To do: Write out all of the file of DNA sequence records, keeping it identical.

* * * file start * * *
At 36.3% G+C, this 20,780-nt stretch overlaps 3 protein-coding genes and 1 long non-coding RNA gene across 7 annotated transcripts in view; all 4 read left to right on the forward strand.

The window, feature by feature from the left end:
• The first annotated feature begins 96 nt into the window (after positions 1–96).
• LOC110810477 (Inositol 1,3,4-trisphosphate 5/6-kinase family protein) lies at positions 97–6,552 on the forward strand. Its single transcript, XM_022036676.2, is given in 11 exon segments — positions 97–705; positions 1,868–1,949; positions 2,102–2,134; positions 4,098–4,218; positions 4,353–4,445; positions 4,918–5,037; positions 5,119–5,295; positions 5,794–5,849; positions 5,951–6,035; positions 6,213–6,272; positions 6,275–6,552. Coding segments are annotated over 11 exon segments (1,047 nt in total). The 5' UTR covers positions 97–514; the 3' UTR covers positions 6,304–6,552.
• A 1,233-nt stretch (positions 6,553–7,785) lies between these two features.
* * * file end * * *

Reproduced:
At 36.3% G+C, this 20,780-nt stretch overlaps 3 protein-coding genes and 1 long non-coding RNA gene across 7 annotated transcripts in view; all 4 read left to right on the forward strand.

The window, feature by feature from the left end:
• The first annotated feature begins 96 nt into the window (after positions 1–96).
• LOC110810477 (Inositol 1,3,4-trisphosphate 5/6-kinase family protein) lies at positions 97–6,552 on the forward strand. Its single transcript, XM_022036676.2, is given in 11 exon segments — positions 97–705; positions 1,868–1,949; positions 2,102–2,134; positions 4,098–4,218; positions 4,353–4,445; positions 4,918–5,037; positions 5,119–5,295; positions 5,794–5,849; positions 5,951–6,035; positions 6,213–6,272; positions 6,275–6,552. Coding segments are annotated over 11 exon segments (1,047 nt in total). The 5' UTR covers positions 97–514; the 3' UTR covers positions 6,304–6,552.
• A 1,233-nt stretch (positions 6,553–7,785) lies between these two features.